The hyena man of Harar: a unique relationship between beast and man

Harar, harar, hyena, hyena man
The hyenas come just after dusk. We’ve been sitting in Yusuf’s modest farmhouse on the outskirts of Harar talking about them when we hear their familiar yipping laugh. Yusuf picks up a big bucket of mule and camel meat, shoos away his well-fed cat, and strolls outside to meet them.

Yusuf is Harar’s biggest celebrity, the famous “hyena man” whom everyone who has heard anything about Harar has heard about. He’s not Harari, though, his parents were Oromo and Somali, and he lives outside Harar’s medieval walls next to the town dump, a favorite hangout for hyenas.

Yusuf calls out into the darkness, and I spot a few hulking, dark shapes beyond the clearing in front of his house. He sets the meat down and whistles, like you’d do with a pet dog. One by one, the hyenas emerge from the shadows, giant canine shapes like Rottweilers on steroids. At first they seem uncertain, creeping closer and backing away again as Yusuf pulls out ribbons of raw flesh from the bucket.

I sit down to watch.

I’ve come with Marcus Baynes-Rock, an Australian graduate student who’s doing his Ph.D. thesis on the interaction between people and hyenas in Harar, and keeps a fascinating blog about Harar hyenas. As Yusuf puts a strip of meat on the end of a stick and holds it out to the lead hyena, Marcus tells me about the strange and unique coexistence that’s sprung up between humans and hyenas in this region of East Africa.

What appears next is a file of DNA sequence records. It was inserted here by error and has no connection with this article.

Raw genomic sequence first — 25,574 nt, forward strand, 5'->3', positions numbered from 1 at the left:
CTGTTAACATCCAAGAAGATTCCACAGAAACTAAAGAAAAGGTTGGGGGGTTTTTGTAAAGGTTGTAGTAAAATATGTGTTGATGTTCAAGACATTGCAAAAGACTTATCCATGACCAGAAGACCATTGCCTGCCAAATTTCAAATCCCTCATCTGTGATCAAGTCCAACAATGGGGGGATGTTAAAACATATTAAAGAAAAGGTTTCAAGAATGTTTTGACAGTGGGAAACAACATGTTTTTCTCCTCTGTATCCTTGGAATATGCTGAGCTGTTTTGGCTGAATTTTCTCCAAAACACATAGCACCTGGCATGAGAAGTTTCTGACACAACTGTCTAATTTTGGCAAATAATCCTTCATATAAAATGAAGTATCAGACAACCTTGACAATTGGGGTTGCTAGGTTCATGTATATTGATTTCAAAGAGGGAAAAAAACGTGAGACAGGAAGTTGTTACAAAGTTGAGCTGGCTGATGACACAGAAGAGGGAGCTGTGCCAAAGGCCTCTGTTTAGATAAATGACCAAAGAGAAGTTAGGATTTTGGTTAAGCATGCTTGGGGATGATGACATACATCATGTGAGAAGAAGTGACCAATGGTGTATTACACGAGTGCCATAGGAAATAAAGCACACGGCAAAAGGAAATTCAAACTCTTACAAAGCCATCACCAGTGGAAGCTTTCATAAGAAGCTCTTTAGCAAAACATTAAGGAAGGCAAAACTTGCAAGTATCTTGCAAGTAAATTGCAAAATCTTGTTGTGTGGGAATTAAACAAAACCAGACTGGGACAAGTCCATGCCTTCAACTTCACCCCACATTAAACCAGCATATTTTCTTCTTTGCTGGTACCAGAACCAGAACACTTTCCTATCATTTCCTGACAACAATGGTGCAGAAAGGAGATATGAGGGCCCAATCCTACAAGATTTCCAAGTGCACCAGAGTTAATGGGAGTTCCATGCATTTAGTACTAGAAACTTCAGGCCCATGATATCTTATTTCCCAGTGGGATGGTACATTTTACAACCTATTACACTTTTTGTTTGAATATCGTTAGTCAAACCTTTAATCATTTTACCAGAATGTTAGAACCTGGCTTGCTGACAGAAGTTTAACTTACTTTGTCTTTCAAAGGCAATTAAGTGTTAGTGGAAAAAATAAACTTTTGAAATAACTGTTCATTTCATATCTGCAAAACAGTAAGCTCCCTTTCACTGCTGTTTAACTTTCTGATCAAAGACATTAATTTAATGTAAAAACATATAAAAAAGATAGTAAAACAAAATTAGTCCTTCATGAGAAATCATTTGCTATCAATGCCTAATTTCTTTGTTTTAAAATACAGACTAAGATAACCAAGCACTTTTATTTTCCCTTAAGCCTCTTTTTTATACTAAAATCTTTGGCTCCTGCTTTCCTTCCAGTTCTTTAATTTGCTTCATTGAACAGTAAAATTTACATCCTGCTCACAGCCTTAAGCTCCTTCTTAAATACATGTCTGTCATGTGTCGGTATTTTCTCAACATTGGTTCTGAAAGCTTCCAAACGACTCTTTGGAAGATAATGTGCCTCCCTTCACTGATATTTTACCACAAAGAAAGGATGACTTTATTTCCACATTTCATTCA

%Gallery-120767%Hyenas are deeply rooted in Harari and Ethiopian folklore. Blacksmiths and the Argobba people and supposed to be werehyenas, turning into the animals at night. The Jews do too, but most of them left for Israel during the last civil war. Hyenas are also supposed to gobble up djinn, evil spirits, and so are useful to have around.

“I met one young guy from Djibouti who had been possessed by djinn and came all the way to Harar to feed the hyenas and have them take the djinn away,” Marcus tells me.

It’s not just the Hararis who have stories about hyenas. The Somalis tell a tale of the Habercha’alow clan, which tried to drive the hyenas out of their territory by killing a bunch of them. The hyenas took revenge, picking off lone Habercha’alow.